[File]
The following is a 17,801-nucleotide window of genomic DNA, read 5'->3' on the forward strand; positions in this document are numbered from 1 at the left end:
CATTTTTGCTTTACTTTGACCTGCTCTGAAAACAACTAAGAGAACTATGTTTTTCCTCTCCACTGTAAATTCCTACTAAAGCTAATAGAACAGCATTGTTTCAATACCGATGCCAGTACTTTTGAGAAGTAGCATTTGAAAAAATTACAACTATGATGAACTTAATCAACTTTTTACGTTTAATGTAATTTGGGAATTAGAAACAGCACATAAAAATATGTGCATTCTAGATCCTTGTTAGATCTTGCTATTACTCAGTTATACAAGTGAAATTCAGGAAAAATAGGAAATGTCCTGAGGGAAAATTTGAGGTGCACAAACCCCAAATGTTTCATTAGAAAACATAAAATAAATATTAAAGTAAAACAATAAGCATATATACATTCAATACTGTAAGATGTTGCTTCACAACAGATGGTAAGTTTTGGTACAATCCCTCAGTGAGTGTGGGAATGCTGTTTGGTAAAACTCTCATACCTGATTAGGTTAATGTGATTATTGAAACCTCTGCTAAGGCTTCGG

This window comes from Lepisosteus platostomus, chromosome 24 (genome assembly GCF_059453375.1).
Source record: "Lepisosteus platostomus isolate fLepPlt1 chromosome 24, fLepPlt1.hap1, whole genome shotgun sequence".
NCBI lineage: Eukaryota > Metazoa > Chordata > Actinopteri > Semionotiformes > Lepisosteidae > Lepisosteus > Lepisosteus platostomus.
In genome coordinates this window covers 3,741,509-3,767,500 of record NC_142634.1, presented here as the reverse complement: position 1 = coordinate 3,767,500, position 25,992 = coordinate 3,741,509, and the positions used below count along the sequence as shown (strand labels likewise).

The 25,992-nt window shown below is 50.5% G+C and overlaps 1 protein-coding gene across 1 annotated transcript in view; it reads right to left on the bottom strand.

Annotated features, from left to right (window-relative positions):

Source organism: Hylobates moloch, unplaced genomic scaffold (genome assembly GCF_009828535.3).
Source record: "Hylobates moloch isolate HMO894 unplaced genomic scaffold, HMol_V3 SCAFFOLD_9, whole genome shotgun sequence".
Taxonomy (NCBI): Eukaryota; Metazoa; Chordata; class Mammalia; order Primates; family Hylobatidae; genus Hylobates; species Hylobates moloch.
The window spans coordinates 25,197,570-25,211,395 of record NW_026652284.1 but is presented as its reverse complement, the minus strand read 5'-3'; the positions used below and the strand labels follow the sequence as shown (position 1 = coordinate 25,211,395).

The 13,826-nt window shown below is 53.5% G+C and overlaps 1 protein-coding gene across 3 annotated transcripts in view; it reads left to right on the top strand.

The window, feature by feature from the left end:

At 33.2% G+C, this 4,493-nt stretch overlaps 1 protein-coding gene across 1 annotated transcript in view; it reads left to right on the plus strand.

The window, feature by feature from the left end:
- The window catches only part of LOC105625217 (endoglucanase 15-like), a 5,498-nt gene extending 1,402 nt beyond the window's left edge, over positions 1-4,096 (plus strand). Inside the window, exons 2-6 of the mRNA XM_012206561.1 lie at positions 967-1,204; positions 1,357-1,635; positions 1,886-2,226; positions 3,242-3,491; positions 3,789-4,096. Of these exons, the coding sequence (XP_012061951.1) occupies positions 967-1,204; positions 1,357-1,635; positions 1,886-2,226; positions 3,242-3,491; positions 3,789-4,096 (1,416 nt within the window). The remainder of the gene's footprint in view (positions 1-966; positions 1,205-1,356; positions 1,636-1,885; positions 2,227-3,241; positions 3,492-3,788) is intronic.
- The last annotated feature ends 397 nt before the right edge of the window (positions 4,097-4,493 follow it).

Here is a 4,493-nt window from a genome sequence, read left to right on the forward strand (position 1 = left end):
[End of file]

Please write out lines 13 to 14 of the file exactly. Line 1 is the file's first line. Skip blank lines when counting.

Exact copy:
The 13,826-nt window shown below is 53.5% G+C and overlaps 1 protein-coding gene across 3 annotated transcripts in view; it reads left to right on the top strand.

The window, feature by feature from the left end: